Normal speech by individuals who are asymptomatic but infected with coronavirus may produce enough aerosolized particles to transmit the infection, according to aerosol scientists at the University of California, Davis. Although it's not yet known how important this is to the spread of COVID-19, it underscores the need for strict social distancing measures -- and for virologists, epidemiologists and engineers who study aerosols and droplets to work together on this and other respiratory diseases.
Aerosols are particles small enough to travel through the air. Ordinary speech creates significant quantities of aerosols from respiratory particles, said William Ristenpart, professor of chemical engineering at UC Davis. Ristenpart is co-author on an editorial about the problem to be published in the journal Aerosol Science and Technology.
These respiratory particles are about one micron, or one micrometer, in diameter. That's too small to see with the naked eye, but large enough to carry viruses such as influenza or SARS-CoV-2.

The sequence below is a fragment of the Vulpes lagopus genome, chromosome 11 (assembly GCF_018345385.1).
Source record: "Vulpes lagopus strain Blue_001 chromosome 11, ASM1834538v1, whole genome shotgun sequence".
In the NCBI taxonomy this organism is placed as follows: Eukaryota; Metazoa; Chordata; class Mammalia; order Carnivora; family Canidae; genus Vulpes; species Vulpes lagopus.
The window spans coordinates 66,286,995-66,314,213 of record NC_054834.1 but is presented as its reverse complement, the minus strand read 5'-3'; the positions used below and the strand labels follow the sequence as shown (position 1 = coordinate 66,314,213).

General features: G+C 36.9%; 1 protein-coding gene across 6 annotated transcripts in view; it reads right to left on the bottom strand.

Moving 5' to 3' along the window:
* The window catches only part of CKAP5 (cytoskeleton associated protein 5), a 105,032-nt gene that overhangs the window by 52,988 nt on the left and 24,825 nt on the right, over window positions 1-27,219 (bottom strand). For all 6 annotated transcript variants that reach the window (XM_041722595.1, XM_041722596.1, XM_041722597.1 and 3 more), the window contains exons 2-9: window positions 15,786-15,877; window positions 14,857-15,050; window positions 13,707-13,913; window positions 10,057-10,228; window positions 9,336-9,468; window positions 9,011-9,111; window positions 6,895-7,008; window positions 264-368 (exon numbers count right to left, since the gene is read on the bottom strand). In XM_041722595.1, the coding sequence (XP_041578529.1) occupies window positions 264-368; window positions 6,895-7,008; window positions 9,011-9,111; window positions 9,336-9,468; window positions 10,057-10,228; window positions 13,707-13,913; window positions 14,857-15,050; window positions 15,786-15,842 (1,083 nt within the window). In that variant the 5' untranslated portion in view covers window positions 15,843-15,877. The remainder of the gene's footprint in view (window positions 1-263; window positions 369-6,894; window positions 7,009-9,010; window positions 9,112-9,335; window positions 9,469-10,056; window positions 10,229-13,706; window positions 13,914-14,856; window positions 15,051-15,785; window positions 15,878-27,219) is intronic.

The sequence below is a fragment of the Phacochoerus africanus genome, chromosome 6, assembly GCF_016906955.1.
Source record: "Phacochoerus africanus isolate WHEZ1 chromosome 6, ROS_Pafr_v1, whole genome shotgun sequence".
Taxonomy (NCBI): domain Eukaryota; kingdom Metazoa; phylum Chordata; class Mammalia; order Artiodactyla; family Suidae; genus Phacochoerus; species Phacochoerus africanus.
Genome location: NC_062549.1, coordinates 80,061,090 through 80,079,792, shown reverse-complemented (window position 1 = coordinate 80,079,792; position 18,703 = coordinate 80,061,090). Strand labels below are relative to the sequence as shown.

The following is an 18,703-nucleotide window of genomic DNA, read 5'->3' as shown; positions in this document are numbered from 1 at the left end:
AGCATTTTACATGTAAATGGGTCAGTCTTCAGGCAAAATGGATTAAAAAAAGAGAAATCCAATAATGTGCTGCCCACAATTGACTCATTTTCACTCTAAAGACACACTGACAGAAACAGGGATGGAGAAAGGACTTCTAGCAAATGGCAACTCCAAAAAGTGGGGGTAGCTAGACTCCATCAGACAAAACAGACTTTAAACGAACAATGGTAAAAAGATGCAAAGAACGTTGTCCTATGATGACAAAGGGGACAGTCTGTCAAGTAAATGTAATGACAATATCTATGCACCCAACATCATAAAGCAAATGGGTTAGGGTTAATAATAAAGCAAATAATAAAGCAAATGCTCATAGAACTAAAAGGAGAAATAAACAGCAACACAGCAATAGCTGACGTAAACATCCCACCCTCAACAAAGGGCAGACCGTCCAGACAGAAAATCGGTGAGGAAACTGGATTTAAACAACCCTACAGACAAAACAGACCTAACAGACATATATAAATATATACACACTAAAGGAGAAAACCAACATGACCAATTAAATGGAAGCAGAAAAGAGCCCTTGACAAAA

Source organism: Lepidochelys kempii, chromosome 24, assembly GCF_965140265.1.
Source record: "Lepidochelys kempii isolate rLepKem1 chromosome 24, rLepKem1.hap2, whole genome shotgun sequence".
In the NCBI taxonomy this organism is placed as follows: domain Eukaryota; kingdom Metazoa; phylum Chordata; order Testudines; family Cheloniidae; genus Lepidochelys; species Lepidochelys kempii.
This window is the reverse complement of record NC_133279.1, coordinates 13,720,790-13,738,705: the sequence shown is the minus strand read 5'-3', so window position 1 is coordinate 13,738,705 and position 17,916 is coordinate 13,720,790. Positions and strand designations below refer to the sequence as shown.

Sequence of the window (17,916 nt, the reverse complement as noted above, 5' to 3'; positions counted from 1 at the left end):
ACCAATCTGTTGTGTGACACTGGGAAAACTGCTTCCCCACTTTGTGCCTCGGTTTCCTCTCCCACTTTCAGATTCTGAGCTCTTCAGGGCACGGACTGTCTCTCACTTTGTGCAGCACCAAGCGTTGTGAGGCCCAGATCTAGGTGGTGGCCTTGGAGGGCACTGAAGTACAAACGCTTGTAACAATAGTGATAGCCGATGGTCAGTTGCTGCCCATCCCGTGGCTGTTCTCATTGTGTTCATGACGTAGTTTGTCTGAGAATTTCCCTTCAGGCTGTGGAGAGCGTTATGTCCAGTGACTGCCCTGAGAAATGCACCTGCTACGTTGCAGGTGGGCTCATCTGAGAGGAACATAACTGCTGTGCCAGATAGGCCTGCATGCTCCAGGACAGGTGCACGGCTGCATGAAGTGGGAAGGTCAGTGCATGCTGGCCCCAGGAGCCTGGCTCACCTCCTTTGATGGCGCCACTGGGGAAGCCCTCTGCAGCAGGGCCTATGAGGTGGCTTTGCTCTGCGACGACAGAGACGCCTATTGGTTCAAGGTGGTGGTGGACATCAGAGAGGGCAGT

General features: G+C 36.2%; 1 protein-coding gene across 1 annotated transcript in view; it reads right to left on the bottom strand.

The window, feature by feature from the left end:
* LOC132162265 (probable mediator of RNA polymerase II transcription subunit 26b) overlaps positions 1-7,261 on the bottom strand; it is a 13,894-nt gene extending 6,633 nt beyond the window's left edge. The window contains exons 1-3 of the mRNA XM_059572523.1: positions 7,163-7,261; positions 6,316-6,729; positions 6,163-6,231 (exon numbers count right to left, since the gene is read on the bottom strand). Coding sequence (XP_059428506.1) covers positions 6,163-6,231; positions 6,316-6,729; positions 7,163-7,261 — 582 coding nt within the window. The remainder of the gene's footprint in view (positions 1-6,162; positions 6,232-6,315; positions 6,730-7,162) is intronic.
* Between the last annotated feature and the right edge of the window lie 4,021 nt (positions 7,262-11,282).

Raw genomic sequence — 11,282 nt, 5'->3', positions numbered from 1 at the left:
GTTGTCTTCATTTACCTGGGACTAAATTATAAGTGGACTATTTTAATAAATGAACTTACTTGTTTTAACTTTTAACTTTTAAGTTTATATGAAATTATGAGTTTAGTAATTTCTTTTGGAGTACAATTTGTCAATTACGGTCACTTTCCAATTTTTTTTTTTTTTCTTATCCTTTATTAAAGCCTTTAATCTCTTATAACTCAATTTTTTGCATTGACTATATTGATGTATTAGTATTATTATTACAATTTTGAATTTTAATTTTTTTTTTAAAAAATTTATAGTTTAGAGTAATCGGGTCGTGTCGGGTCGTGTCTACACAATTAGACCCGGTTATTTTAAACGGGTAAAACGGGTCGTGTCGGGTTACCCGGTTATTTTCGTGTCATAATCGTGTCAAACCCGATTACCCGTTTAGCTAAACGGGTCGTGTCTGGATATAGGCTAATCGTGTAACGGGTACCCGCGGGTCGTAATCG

Some Individuals Superemitters
Last year, Ristenpart, graduate student Sima Asadi and colleagues published a paper showing that the louder one speaks, the more particles are emitted and that some individuals are "superemitters" who give off up to 10 times as many particles as others. The reasons for this are not yet clear. In a follow-up study published in January in PLOS One, they investigated which speech sounds are associated with the most particles.
Calculating just how easily a virus like SARS-CoV-2 spreads through droplets requires expertise from different fields. From virology, researchers need to know how many viruses are in lung fluids, how easily they form into droplets and how many viruses are needed to start an infection. Aerosol scientists can study how far droplets travel once expelled, how they are affected by air motion in a room and how fast they settle out due to gravity.
"The aerosol science community needs to step up and tackle the current challenge presented by COVID-19, and also help better prepare us for inevitable future pandemics," Ristenpart and colleagues conclude.